Growing Future Conservation Leaders
If Richard Louv, author of Last Child in the Woods, is right, and young and old alike in the United States are increasingly becoming disconnected from nature, then where will the next generation of conservation leaders come from? It’s a question we are wrestling with at The Nature Conservancy.
Badger High School science teacher Corinne Grossmeier in Lake Geneva hopes some of them will come from her classes. Corinne teaches freshman biology and advanced placement environmental science to juniors and seniors.
In 2010, Corinne was a summer intern with The Nature Conservancy at our Mukwonago River Watershed project in southeast Wisconsin. Along with four other local high school students, she spent the summer learning how to identify native plants, control invasive species and restore prairies.
“That internship was my first real job, and it wasn’t just about restoring habitat,” she comments. “It helped me see that a career in natural resources was a possibility and that there were many different directions I could take.”
As a science teacher, Corinne focuses on getting her students outside as much as possible to walk, observe, and use the oak savanna and lagoon near the school as an outdoor lab. She also encourages them to apply for our internships.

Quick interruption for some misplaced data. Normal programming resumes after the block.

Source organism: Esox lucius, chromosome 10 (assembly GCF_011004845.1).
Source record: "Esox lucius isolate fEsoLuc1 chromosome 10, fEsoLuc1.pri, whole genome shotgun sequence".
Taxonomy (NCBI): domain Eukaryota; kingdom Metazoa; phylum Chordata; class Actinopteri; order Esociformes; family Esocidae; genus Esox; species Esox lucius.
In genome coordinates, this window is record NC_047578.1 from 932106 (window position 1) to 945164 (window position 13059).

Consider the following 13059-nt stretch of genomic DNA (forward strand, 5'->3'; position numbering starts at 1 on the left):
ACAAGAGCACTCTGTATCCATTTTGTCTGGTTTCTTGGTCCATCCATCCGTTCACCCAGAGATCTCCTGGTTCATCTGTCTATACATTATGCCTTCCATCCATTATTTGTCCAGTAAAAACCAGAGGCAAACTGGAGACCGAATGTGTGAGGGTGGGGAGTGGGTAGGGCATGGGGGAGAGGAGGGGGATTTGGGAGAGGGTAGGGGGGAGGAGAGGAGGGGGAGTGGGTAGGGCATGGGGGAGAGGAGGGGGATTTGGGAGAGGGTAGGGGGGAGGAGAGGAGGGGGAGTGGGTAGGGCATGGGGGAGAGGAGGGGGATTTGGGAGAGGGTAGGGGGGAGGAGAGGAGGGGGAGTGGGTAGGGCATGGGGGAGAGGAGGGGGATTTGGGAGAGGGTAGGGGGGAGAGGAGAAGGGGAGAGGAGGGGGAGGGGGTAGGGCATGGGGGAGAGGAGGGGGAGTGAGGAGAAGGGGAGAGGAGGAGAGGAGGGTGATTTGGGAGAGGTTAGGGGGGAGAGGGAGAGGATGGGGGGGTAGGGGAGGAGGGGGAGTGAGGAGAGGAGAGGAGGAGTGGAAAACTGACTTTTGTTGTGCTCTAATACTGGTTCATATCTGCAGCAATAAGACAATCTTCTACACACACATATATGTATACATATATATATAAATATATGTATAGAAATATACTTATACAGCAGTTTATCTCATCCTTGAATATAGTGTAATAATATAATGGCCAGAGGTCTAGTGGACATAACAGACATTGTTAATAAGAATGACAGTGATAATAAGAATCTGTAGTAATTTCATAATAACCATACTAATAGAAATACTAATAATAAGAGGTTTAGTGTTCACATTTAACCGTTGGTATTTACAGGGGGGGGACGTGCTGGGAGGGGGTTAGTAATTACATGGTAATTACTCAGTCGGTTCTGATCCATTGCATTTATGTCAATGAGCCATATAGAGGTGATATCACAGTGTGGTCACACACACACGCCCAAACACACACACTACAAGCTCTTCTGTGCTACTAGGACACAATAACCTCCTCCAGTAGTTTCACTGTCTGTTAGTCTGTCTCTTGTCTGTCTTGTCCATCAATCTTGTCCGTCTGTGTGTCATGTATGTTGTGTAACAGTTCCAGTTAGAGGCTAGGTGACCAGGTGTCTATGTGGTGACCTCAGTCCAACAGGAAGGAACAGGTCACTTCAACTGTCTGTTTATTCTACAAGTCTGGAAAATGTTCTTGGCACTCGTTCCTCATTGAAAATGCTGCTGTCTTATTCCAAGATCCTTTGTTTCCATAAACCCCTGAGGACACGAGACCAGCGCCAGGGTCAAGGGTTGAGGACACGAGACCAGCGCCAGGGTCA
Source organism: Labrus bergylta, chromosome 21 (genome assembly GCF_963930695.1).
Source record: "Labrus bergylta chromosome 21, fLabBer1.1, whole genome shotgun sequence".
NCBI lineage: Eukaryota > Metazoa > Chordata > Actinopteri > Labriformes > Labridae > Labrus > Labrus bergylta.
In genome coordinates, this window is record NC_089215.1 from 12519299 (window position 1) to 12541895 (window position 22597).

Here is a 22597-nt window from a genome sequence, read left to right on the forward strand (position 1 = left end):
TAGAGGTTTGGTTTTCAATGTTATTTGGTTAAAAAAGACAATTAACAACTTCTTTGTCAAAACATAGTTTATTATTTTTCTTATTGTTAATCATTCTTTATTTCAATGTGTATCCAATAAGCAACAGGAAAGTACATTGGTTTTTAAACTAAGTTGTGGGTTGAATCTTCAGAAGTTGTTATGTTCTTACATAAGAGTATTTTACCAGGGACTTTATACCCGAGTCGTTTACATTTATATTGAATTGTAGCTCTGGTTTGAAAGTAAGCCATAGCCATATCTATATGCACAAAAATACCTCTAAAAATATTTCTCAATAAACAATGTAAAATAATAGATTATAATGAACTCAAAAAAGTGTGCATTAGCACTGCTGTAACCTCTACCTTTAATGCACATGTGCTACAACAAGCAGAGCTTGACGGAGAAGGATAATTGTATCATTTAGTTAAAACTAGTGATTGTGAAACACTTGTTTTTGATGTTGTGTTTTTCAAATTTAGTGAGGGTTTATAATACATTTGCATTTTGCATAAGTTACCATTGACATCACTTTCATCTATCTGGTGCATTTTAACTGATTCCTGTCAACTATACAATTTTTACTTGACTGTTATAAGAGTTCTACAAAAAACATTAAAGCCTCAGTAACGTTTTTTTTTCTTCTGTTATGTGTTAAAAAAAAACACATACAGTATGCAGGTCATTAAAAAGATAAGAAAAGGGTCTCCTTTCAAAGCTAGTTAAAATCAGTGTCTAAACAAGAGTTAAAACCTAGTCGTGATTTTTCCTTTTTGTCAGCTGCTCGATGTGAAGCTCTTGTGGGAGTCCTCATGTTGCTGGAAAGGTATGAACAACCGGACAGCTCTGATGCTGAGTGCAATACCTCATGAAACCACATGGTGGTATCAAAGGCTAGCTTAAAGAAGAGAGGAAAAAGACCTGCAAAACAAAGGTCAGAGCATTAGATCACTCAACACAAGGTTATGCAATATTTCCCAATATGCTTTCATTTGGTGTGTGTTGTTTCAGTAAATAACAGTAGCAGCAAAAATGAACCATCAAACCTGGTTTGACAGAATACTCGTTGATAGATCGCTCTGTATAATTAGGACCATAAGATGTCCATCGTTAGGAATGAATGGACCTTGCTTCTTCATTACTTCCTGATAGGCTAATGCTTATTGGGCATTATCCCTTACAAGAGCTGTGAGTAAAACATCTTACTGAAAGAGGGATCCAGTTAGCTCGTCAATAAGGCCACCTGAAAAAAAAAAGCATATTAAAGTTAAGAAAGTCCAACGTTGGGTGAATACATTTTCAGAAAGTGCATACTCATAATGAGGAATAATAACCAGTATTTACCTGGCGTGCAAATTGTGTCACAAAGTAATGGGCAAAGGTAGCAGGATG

One of Corinne’s students, Gabbi Kohn, interned with the Conservancy in 2018. Gabbi was one of six interns, including three high school students from Milwaukee. In 2017, we expanded our program by partnering with La Causa (a Hispanic-based non-profit that operates a charter school on Milwaukee’s south side) and Milwaukee County Parks to engage youth from diverse backgrounds in conservation.
“I’ve learned so much more than I thought I would,” Gabbi says. “It’s opened my eyes and made me realize this is what I want to do with my life.”
Since we launched the program in 1999, more than 85 young people have been hired as summer interns. Some have gone on to pursue environmental careers.
Evan Eifler, a 2008 intern, is pursuing his PhD at UW-Madison in botany. His research takes him to the tip of South Africa, a biodiversity hotspot for a remarkable group of plants in the iris family.
“Before my internship, I had no idea conservation jobs existed,” Evan says. “The internship helped guide my choice of major in undergrad and gave me the initial hands-on experience I needed to secure my first jobs at UW-Madison. It was a great way to get experience with an internationally recognized organization as a young person, an opportunity that’s not often available to people that age.”
Jerry Ziegler, Conservancy land steward in the Mukwonago project, has mentored many of our interns over the years and keeps in touch with them, sharing volunteer and job opportunities via Facebook.
“Not all our interns will pursue environmental careers,” he says. “But we teach all of them, wherever life takes them, to look at the world through a green filter. To do what they can as citizens to care for the lands and waters we all depend on.”